Kay Henry

“Seeing the crowds, he [Jesus] went up on the mountain, and when he sat down, his disciples came to him. And he opened his mouth and taught them [. . . .]” Matthew 5:1-2

 Standing on the site in Israel where Jesus may have preached the Sermon on the Mount was awe-inspiring for me. Holy Land visitors often identify this lovely location overlooking the Sea of Galilee as a favorite spot to meditate on Jesus’ kingdom truths.

Like other pilgrims exploring hills near Capernaum on the northwest curve of the Sea of Galilee, I envisioned Jesus teaching the disciples. Consistent with Jewish custom for teachers, Jesus was seated. He would have been on a ridge, enabling him to project his voice to disciples and crowds gathered on grassy flats gently sloping to the shore.

Delivered near the beginning of his public ministry, Jesus’ riveting message recorded in Matthew, chapters 5-7, expounded upon spiritual and moral principles. He pronounced standards of character and conduct for followers and would-be citizens in the kingdom of heaven. Jesus’ ministry heralded the coming of God’s kingdom, and he preached, “Repent, for the kingdom of heaven is at hand.” (Matthew 4:17)

For repentant, sin-weary followers, Jesus revealed in Luke 17:23, “For behold the kingdom of God is in your midst.” Jesus ushered in God’s kingdom through his teachings, miracles, and divine presence. He provided salvation through his sacrificial atonement on the cross and miraculous resurrection from the grave. Our celebration of Easter is recognition that through Jesus, God’s kingdom is expressed in two realities: the already (now)—and the not yet (the future), where the fullness of God’s rule of righteousness occurs eternally in heaven.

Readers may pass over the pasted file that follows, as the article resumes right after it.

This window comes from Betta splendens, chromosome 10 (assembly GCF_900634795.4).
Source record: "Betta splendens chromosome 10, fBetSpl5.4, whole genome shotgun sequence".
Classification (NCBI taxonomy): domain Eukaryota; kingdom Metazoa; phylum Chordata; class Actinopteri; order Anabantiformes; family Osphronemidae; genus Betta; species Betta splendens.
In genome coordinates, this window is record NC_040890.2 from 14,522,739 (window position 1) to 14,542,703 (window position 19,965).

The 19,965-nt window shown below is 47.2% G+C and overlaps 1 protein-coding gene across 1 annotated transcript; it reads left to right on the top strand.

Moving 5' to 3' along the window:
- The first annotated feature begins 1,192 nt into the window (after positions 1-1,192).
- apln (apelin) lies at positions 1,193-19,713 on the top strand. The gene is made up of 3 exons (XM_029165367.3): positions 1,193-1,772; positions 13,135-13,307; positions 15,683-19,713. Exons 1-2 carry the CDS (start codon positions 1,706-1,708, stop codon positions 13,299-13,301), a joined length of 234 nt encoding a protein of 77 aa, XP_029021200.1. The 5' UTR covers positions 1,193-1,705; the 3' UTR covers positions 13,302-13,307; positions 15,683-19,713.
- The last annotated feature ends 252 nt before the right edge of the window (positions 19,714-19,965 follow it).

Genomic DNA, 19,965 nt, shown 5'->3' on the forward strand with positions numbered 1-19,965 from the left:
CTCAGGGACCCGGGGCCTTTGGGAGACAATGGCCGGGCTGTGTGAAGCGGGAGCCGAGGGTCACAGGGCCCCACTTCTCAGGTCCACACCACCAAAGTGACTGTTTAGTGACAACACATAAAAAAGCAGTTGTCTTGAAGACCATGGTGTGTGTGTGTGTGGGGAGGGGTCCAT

In coming weeks, we will highlight core truths of Jesus’ Sermon on the Mount, found in what is known as the Beatitudes (from “blessings” in Latin) in Matthew 5:1-12. Using the repetitive words “blessed are,” Jesus identifies important characteristics of his followers and corresponding spiritual outcomes.

The word “blessed” often is translated as “happy,” but conveys richer meanings of the “joy of life” found only in God. Another understanding of “blessed” is the Hebrew word for peace, “shalom,” denoting spiritual wellbeing relationally with God. According to theologians, the word translated as “blessed” encompasses the supreme peace God intended for humankind in the Garden of Eden.

Lord Jesus, this Easter season, we celebrate your victory over death, and we rejoice in kingdom citizenship for believers. Thank you for the ancient blessing of Psalm 23:6: “Surely goodness and mercy shall follow me all the days of my life [the already], and I shall dwell in the house of the Lord forever [the not yet].” Amen.

Kay Henry is a columnist for the Claremore Progress. All Bible quotations are from “The Holy Bible, English Standard Version” (ESV), unless otherwise noted.

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